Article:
Allen Park — Say whatever you want about Detroit Lions cornerback Jeff Okudah, but at the very least, concede this: He’s been through a lot during his first two seasons in the league.
Lofty goals arrived at his feet the moment Okudah was selected third overall by Bob Quinn and Co. in the 2020 NFL Draft. Okudah followed up a disappointing rookie season by suffering a torn Achilles in last year’s season opener against the 49ers. He’s got a lot of mountain to climb before he can reach those lofty goals.
Which is why, for now, defensive backs coach and passing-game coordinator Aubrey Pleasant is setting Okudah’s sights on “small victories.”
“Right now, we have (small victories) with him being here. He’s even here this week right now, being active during practice,” Pleasant said. “Day-by-day, small victories for him, and right now, he’s on the winning side.”
While most of the vets have gone home for a little rest and relaxation before training camp, Okudah, who still can’t participate in a majority of team drills, has stayed behind to both learn and lead. Throughout OTAs and minicamp, Okudah has warmed up with the defensive backs before grabbing a play sheet and acting as a pseudo-assistant throughout offense vs. defense competitions.
“He’s very much into every play — not only the personnel, but the offensive situation, as far as where the sticks are. He’s asking the right questions,” Pleasant said. “He’s also not afraid to be wrong. I think sometimes, humility is something that is not always easy for professional athletes. But, any time they show it, especially from learning or physically going out there and doing it, it’s my job as coach to make sure that it’s answered.”
Sunday officially marked the nine-month anniversary of Okudah’s injury. It’s unclear whether he’ll be ready to go full-bore in late July when training camp begins. In the meantime, he’s just happy to be back with the team.
“The best way to describe it, I’m going to be ready when I’m ready. I’m confident that I’ll be ready when it’s time to be ready,” Okudah said on June 2 while speaking with the media for the first time since his injury.
“I’m enjoying myself to the fullest extent you can enjoy something, just because I couldn’t walk to the restroom in September. I had to change my whole body. So, to be out here being able to do drills, whatever I can do, it’s a blessing because it wasn’t a guarantee that I would be out there.”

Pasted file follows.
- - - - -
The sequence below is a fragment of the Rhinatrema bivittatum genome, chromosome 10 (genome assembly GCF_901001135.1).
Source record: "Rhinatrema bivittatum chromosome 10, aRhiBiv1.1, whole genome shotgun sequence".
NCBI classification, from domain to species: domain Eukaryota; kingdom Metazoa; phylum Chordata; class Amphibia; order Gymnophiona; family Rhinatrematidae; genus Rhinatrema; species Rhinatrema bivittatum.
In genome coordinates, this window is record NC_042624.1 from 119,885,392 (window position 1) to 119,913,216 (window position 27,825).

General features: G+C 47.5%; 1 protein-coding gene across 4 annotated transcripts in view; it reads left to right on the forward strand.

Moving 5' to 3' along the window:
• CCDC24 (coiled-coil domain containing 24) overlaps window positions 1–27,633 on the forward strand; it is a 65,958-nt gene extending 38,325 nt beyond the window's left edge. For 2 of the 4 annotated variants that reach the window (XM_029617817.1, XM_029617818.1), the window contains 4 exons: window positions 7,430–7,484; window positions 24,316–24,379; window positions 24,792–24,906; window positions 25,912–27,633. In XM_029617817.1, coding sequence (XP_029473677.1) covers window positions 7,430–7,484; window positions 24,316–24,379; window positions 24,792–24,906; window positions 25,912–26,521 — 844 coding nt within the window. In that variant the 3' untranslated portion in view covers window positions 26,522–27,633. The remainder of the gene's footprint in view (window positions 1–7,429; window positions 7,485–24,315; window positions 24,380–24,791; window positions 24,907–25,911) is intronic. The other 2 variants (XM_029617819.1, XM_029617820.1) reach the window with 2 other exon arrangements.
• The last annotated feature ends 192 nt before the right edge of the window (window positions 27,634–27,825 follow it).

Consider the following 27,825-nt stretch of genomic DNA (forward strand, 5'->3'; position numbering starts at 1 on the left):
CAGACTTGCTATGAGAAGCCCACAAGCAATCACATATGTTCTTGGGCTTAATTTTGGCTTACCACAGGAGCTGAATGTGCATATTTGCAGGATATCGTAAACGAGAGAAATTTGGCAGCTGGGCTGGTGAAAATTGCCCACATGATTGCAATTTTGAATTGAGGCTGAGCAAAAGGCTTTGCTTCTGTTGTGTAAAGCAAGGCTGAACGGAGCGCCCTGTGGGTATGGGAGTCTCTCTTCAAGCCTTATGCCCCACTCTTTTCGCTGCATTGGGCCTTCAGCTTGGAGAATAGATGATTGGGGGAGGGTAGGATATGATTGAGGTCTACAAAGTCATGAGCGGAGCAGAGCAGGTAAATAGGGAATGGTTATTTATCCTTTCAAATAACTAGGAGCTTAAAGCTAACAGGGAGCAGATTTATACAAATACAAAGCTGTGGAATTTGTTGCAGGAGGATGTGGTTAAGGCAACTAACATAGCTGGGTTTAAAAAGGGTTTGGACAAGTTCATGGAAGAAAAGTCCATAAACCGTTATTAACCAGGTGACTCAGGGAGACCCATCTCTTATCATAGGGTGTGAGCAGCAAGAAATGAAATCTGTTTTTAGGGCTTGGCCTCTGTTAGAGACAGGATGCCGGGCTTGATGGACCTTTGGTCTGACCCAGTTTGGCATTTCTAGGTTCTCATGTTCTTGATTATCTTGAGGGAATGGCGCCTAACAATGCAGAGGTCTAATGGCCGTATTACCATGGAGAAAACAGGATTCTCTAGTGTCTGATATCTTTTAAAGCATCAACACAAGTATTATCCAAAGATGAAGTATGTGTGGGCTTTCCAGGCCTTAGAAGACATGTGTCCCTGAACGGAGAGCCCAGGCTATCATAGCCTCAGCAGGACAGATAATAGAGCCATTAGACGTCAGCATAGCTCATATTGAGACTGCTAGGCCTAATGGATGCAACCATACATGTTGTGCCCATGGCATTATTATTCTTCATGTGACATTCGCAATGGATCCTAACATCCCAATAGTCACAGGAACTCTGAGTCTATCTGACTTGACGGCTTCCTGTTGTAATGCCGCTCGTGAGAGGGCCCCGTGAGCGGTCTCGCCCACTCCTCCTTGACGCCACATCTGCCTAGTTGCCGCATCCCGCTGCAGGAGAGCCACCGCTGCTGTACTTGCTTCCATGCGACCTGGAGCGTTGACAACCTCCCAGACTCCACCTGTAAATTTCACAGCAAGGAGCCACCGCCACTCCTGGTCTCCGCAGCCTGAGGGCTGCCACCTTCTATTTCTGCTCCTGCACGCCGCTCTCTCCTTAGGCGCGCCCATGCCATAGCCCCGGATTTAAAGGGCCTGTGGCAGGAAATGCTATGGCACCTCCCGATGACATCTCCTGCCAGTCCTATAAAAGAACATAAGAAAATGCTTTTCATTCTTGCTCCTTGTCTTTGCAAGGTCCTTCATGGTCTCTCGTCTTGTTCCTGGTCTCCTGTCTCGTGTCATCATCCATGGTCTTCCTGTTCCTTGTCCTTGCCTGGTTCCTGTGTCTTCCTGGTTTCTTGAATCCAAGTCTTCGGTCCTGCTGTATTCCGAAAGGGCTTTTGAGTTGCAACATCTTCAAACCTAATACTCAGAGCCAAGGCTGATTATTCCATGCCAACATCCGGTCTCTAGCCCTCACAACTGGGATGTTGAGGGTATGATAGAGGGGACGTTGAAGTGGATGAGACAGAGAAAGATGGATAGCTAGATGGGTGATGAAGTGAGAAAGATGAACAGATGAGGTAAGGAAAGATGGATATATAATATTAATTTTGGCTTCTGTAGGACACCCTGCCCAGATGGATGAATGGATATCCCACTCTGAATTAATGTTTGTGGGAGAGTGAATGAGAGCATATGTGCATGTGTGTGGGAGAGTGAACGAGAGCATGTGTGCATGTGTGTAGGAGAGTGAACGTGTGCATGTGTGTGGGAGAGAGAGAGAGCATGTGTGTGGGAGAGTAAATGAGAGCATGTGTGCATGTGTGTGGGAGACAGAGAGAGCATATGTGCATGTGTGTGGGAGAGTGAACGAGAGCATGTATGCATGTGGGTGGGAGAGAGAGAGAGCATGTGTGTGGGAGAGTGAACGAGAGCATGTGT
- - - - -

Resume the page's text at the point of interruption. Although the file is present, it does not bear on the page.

Pleasant is happy to see him back with the team, too. Not just because it seems Okudah is happier than he’s been since suffering the injury last September, but because he’s been an asset from a coaching standpoint and has squeezed all the developmental juice possible from the situation.
“I personally really appreciate it, but then also appreciate it for his teammates,” Pleasant said. “Anybody that’s gone through what Mr. Okudah has gone through his first couple years in the NFL, to see the way he’s transitioning, still being endearing to his teammates, listening, being active — I really believe as a coach sometimes, players can get lost in practice and not really learning from other people’s mistakes. And Jeff knows, specifically, that time is of the essence for him, and he’s trying to take full advantage of that.”
Pleasant had similar things to say about injured cornerback Jerry Jacobs, who suffered a torn ACL in December. Jacobs was signed by the Lions as an undrafted free agent out of Arkansas and finished the season as Pro Football Focus’ highest-rated UDFA — and the fifth-best rookie corner — after making 13 appearances and nine starts in 2021.
“He’s in a very good place. Again, small victories,” Pleasant said. “I like to say he’s ahead of the curve right now, and he’s another young man that’s very, very, very much into it with his teammates, practice, lift. He’s out there every day and I couldn’t ask for a better teammate than Jerry Jacobs.”
Of course, small victories are not the end-all, be-all. Pleasant said about Okudah, specifically, that they’re merely mile-markers on a journey to greater heights.
“My biggest fear is us getting past the fact of ‘small victories is everything,'” Pleasant said, adding that small victories eventually become “large goals.”
“But in order to obtain your goals, you have to have waypoints and deadlines to get there. And if you get too caught up in the goal, you lose essence of the process.”